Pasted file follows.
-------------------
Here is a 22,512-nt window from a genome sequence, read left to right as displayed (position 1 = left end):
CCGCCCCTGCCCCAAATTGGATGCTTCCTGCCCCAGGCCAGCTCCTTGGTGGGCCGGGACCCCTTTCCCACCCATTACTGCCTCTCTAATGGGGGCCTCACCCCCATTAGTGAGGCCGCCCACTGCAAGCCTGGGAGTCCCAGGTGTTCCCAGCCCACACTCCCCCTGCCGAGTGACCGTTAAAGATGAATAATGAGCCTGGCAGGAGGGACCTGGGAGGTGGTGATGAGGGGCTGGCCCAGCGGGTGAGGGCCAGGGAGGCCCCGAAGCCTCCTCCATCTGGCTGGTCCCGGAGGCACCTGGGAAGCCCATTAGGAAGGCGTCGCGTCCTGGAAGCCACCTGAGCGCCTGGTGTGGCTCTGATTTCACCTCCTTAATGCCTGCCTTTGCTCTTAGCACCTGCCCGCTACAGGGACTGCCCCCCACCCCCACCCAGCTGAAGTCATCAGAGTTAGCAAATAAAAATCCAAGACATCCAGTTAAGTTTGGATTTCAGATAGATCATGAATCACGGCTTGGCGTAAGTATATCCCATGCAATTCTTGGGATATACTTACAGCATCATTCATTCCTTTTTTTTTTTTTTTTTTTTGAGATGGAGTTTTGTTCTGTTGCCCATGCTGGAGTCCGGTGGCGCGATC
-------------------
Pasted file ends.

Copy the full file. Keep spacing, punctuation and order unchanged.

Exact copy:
Here is a 22,512-nt window from a genome sequence, read left to right as displayed (position 1 = left end):
CCGCCCCTGCCCCAAATTGGATGCTTCCTGCCCCAGGCCAGCTCCTTGGTGGGCCGGGACCCCTTTCCCACCCATTACTGCCTCTCTAATGGGGGCCTCACCCCCATTAGTGAGGCCGCCCACTGCAAGCCTGGGAGTCCCAGGTGTTCCCAGCCCACACTCCCCCTGCCGAGTGACCGTTAAAGATGAATAATGAGCCTGGCAGGAGGGACCTGGGAGGTGGTGATGAGGGGCTGGCCCAGCGGGTGAGGGCCAGGGAGGCCCCGAAGCCTCCTCCATCTGGCTGGTCCCGGAGGCACCTGGGAAGCCCATTAGGAAGGCGTCGCGTCCTGGAAGCCACCTGAGCGCCTGGTGTGGCTCTGATTTCACCTCCTTAATGCCTGCCTTTGCTCTTAGCACCTGCCCGCTACAGGGACTGCCCCCCACCCCCACCCAGCTGAAGTCATCAGAGTTAGCAAATAAAAATCCAAGACATCCAGTTAAGTTTGGATTTCAGATAGATCATGAATCACGGCTTGGCGTAAGTATATCCCATGCAATTCTTGGGATATACTTACAGCATCATTCATTCCTTTTTTTTTTTTTTTTTTTTGAGATGGAGTTTTGTTCTGTTGCCCATGCTGGAGTCCGGTGGCGCGATC